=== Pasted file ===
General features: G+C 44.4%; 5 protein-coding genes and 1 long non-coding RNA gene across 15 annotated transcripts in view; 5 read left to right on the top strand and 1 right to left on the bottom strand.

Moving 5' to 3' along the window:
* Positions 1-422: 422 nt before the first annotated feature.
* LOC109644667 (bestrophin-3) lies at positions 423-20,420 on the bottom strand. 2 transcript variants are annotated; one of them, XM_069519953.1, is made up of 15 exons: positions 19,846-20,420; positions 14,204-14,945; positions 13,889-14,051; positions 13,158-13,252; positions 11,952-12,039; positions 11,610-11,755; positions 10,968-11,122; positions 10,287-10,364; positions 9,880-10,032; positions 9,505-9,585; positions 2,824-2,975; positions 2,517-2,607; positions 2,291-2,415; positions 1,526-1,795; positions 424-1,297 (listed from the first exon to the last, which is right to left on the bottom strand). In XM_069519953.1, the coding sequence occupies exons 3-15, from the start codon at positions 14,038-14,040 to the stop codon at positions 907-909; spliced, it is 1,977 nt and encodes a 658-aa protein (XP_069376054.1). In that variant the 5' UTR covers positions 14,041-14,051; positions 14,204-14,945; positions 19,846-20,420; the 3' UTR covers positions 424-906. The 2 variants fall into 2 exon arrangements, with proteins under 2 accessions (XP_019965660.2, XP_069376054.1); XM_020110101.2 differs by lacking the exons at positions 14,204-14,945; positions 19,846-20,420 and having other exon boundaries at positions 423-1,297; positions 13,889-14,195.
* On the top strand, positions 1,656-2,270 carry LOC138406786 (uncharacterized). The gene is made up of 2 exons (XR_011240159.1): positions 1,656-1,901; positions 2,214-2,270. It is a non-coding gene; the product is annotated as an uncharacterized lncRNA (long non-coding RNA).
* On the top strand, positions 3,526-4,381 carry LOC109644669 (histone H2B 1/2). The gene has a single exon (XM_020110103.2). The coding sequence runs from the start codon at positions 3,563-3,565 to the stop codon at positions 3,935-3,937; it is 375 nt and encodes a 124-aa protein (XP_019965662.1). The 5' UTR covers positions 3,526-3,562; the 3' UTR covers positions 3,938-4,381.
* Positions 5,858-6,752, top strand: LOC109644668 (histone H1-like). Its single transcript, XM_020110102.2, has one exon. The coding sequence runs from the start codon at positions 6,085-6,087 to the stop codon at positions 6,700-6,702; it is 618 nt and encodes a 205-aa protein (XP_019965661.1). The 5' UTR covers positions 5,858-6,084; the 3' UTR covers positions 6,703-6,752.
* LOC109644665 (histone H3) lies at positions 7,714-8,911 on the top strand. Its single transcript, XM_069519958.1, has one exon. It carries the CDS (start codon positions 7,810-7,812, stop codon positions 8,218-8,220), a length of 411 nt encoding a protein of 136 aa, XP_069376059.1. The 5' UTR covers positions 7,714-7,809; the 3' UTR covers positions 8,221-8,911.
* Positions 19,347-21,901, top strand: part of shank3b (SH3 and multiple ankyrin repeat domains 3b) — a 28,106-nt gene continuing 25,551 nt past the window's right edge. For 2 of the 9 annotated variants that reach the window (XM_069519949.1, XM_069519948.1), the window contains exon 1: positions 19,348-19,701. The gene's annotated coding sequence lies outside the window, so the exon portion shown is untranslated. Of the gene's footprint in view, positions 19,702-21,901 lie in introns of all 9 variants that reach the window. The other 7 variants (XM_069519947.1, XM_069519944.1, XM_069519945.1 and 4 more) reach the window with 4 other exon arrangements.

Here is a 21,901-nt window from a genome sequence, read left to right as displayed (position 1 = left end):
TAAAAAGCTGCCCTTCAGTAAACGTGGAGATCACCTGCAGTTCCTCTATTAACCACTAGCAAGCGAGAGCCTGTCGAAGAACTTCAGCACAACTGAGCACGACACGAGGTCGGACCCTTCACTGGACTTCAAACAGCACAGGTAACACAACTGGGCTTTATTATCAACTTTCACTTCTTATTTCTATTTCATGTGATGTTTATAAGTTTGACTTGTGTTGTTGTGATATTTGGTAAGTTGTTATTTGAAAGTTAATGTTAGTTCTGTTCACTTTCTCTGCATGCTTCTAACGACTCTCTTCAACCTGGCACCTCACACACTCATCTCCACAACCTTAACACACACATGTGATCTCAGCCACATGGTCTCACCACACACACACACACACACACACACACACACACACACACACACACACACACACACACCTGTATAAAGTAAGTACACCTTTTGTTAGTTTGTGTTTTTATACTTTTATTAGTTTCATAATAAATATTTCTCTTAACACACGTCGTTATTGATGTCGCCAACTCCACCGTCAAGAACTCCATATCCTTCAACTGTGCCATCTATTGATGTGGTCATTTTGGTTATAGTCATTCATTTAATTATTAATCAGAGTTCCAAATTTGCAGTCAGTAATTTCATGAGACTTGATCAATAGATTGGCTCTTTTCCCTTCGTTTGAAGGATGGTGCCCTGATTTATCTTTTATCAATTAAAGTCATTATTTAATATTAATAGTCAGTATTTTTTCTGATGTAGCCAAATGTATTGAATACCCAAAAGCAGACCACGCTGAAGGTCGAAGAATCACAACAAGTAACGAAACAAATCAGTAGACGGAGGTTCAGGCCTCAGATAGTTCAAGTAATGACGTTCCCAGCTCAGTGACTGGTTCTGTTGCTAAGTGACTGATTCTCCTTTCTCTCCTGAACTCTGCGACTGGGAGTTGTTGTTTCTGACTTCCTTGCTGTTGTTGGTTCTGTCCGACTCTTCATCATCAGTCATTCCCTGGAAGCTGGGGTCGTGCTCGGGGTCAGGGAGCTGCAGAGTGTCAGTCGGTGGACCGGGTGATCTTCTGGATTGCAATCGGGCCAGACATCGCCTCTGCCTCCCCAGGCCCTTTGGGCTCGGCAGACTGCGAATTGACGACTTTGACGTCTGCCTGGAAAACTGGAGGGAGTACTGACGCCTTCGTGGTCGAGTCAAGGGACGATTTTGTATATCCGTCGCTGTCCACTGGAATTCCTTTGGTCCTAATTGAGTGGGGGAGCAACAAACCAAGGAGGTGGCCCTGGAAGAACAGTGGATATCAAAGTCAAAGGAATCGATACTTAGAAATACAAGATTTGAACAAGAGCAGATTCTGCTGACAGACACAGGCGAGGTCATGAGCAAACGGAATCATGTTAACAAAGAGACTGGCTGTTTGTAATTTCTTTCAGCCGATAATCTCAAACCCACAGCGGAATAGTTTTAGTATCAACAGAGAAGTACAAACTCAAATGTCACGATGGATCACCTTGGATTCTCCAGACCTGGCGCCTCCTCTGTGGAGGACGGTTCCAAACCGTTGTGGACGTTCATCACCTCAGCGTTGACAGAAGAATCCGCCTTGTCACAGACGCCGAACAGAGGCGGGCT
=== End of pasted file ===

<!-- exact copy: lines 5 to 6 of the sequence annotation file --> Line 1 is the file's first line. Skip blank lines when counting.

* On the top strand, positions 1,656-2,270 carry LOC138406786 (uncharacterized). The gene is made up of 2 exons (XR_011240159.1): positions 1,656-1,901; positions 2,214-2,270. It is a non-coding gene; the product is annotated as an uncharacterized lncRNA (long non-coding RNA).
* On the top strand, positions 3,526-4,381 carry LOC109644669 (histone H2B 1/2). The gene has a single exon (XM_020110103.2). The coding sequence runs from the start codon at positions 3,563-3,565 to the stop codon at positions 3,935-3,937; it is 375 nt and encodes a 124-aa protein (XP_019965662.1). The 5' UTR covers positions 3,526-3,562; the 3' UTR covers positions 3,938-4,381.